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Why an 'Anti-Incumbent' Election Might Be Impossible Why an 'Anti-Incumbent' Election Might Be Impossible Why an 'Anti-Incumbent' Election Might Be Impossible Why an 'Anti-Incumbent' E...

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Why an 'Anti-Incumbent' Election Might Be Impossible

Fewer people than ever think their member of Congress deserves reelection—but more still want them back in 2015 than not.

(Win McNamee/Getty Images)

Scott Bland
January 24, 2014

Americans really disapprove of Congress. By several different metrics, they disapprove more than ever. But new data from Gallup show that more people still want to keep their own member of Congress in office, demonstrating just how difficult it might be to have a true cross-party, anti-incumbent wave election.

Approval of Congress is down to 13 percent in January, near its lowest point ever. And although a record-low 17 percent of voters say "most members of Congress deserve reeelection," 46 percent still believe their own member of Congress deserves another term in Washington.

That is the lowest level Gallup has found in 22 years of asking that question. But "record low" does not mean "disastrous." If this is what a bad environment looks like, lawmakers have it awfully good.

It is still 8 points clear of the 38 percent of voters who say their member doesn't deserve another two years.

 

Meanwhile, the "reelect your member" number syncs with the ups and downs of people's willingness to reelect most numbers—but at 17 percent, that figure can't go much lower. (Neither can congressional approval, another measure that moves up and down at a similar pace.) Unless that relationship frays, 46 percent of people wanting to reelect their member may be as low as America goes. Plus, measuring generic support like this typically understates how well incumbents do when matched against challengers who inevitably have some flaws.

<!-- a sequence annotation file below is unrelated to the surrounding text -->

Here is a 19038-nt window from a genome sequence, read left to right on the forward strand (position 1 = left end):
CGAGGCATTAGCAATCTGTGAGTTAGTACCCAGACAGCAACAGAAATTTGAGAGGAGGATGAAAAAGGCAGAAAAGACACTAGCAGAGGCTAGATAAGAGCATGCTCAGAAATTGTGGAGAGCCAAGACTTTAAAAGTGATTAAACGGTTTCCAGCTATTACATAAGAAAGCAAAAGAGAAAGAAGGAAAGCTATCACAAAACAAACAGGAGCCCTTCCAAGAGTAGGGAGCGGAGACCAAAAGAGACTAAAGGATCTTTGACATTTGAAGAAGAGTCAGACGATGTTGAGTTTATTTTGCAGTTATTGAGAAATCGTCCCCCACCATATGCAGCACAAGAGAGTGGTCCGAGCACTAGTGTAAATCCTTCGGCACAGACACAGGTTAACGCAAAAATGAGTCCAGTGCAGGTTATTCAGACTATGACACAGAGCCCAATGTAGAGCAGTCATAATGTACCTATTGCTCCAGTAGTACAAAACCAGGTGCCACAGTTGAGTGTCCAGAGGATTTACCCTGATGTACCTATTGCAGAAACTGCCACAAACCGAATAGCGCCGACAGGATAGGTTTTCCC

As Gallup notes, "Results like these have presaged significant turnover in Congress, such as in 1994, 2006, and 2010," and we could well be in for another year like those. But those years were more anti-majority than anti-incumbent: In all three of those midterm elections, voters rebelled against the party controlling Congress and flipped scores of House seats in the other direction. This year, Congress is divided, and House districts are sorted to the point where there isn't too much room for the parties to take new districts. And even in those tumultuous years, or at the height of the widespread House banking scandal in 1992, reelection rates never dipped below 85 percent, according to the Center for Responsive Politics.

And on top of that, despite a very rough year for congressional ratings, more people than not still want their member back in 2015.

It's almost impossible for polls to show more unhappiness with Congress, but nearly half of Americans want to rehire their representative later this year. It's one key reason why an anti-incumbent election hitting both parties is so unlikely.

This article appears in the January 27, 2014, edition of NJ Daily.

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